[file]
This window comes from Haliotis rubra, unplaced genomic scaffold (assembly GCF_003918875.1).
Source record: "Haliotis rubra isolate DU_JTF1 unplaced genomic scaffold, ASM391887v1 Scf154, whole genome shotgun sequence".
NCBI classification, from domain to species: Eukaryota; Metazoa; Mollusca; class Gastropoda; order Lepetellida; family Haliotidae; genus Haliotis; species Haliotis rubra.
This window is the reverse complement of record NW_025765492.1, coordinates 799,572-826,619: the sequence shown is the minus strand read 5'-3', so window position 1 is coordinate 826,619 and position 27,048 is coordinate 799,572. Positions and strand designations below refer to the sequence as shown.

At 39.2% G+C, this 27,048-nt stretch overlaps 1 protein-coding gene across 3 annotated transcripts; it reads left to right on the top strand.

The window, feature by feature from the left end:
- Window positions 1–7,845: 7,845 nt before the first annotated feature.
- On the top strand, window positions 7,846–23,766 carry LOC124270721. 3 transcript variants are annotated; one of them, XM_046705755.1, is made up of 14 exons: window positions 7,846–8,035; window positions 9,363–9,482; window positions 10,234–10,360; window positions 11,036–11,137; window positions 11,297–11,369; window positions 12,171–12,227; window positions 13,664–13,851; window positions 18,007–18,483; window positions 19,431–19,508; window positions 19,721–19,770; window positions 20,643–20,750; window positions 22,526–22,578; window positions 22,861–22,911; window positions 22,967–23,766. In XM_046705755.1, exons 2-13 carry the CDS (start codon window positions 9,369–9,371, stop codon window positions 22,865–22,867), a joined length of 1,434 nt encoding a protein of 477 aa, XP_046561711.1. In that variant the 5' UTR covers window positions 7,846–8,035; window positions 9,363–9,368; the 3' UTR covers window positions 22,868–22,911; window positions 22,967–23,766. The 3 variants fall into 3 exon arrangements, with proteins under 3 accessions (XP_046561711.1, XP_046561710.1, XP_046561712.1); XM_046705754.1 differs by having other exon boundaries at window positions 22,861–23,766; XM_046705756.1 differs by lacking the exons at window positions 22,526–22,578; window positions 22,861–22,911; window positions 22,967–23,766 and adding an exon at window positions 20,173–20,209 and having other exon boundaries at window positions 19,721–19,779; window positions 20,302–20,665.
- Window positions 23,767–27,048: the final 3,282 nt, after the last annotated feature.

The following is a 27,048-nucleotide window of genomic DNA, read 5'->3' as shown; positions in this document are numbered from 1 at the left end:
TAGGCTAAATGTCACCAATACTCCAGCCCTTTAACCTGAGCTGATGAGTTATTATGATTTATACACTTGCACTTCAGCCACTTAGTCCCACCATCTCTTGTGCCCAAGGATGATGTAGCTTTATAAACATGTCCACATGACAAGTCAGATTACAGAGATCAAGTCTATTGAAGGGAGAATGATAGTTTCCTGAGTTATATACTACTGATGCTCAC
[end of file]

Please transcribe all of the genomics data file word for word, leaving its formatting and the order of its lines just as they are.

This window comes from Haliotis rubra, unplaced genomic scaffold (assembly GCF_003918875.1).
Source record: "Haliotis rubra isolate DU_JTF1 unplaced genomic scaffold, ASM391887v1 Scf154, whole genome shotgun sequence".
NCBI classification, from domain to species: Eukaryota; Metazoa; Mollusca; class Gastropoda; order Lepetellida; family Haliotidae; genus Haliotis; species Haliotis rubra.
This window is the reverse complement of record NW_025765492.1, coordinates 799,572-826,619: the sequence shown is the minus strand read 5'-3', so window position 1 is coordinate 826,619 and position 27,048 is coordinate 799,572. Positions and strand designations below refer to the sequence as shown.

At 39.2% G+C, this 27,048-nt stretch overlaps 1 protein-coding gene across 3 annotated transcripts; it reads left to right on the top strand.

The window, feature by feature from the left end:
- Window positions 1–7,845: 7,845 nt before the first annotated feature.
- On the top strand, window positions 7,846–23,766 carry LOC124270721. 3 transcript variants are annotated; one of them, XM_046705755.1, is made up of 14 exons: window positions 7,846–8,035; window positions 9,363–9,482; window positions 10,234–10,360; window positions 11,036–11,137; window positions 11,297–11,369; window positions 12,171–12,227; window positions 13,664–13,851; window positions 18,007–18,483; window positions 19,431–19,508; window positions 19,721–19,770; window positions 20,643–20,750; window positions 22,526–22,578; window positions 22,861–22,911; window positions 22,967–23,766. In XM_046705755.1, exons 2-13 carry the CDS (start codon window positions 9,369–9,371, stop codon window positions 22,865–22,867), a joined length of 1,434 nt encoding a protein of 477 aa, XP_046561711.1. In that variant the 5' UTR covers window positions 7,846–8,035; window positions 9,363–9,368; the 3' UTR covers window positions 22,868–22,911; window positions 22,967–23,766. The 3 variants fall into 3 exon arrangements, with proteins under 3 accessions (XP_046561711.1, XP_046561710.1, XP_046561712.1); XM_046705754.1 differs by having other exon boundaries at window positions 22,861–23,766; XM_046705756.1 differs by lacking the exons at window positions 22,526–22,578; window positions 22,861–22,911; window positions 22,967–23,766 and adding an exon at window positions 20,173–20,209 and having other exon boundaries at window positions 19,721–19,779; window positions 20,302–20,665.
- Window positions 23,767–27,048: the final 3,282 nt, after the last annotated feature.

The following is a 27,048-nucleotide window of genomic DNA, read 5'->3' as shown; positions in this document are numbered from 1 at the left end:
TAGGCTAAATGTCACCAATACTCCAGCCCTTTAACCTGAGCTGATGAGTTATTATGATTTATACACTTGCACTTCAGCCACTTAGTCCCACCATCTCTTGTGCCCAAGGATGATGTAGCTTTATAAACATGTCCACATGACAAGTCAGATTACAGAGATCAAGTCTATTGAAGGGAGAATGATAGTTTCCTGAGTTATATACTACTGATGCTCAC